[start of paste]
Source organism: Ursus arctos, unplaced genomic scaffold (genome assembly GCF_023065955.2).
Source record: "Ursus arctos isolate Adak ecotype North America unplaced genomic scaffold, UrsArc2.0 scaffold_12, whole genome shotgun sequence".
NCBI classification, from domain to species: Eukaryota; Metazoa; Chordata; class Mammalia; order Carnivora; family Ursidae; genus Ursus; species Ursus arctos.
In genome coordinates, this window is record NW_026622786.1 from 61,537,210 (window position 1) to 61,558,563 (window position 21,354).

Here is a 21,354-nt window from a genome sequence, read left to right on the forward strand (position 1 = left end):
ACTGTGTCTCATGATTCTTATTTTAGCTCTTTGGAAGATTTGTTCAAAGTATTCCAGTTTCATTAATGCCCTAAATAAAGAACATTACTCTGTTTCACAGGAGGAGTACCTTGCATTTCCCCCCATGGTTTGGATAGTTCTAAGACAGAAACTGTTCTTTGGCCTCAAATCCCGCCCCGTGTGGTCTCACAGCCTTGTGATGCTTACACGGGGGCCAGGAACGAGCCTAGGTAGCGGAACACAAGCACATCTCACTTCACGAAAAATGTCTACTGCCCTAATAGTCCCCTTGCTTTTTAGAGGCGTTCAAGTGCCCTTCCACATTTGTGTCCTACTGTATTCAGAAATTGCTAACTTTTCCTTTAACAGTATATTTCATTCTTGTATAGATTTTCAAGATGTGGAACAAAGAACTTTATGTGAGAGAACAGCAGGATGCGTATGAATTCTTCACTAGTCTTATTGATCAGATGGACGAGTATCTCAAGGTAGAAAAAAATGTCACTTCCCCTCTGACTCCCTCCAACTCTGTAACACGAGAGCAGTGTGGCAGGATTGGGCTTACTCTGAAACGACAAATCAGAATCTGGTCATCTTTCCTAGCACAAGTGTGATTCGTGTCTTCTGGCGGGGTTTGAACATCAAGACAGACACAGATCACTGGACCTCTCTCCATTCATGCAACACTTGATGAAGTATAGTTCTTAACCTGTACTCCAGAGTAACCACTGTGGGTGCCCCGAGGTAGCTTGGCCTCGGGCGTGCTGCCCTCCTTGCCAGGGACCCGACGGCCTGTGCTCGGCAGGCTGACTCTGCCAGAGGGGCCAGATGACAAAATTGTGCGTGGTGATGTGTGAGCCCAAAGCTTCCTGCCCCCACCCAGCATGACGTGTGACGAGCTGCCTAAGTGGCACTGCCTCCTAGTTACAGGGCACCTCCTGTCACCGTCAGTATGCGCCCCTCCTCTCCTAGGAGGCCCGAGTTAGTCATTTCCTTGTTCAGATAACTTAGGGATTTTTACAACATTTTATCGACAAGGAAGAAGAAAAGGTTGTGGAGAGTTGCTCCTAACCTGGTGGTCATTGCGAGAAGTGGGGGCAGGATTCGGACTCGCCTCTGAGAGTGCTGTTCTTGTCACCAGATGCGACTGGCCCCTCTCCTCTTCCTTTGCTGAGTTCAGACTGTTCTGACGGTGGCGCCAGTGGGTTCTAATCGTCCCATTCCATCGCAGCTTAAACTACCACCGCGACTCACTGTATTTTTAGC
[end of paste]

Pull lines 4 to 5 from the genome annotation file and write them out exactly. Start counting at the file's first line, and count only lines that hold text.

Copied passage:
In genome coordinates, this window is record NW_026622786.1 from 61,537,210 (window position 1) to 61,558,563 (window position 21,354).

Here is a 21,354-nt window from a genome sequence, read left to right on the forward strand (position 1 = left end):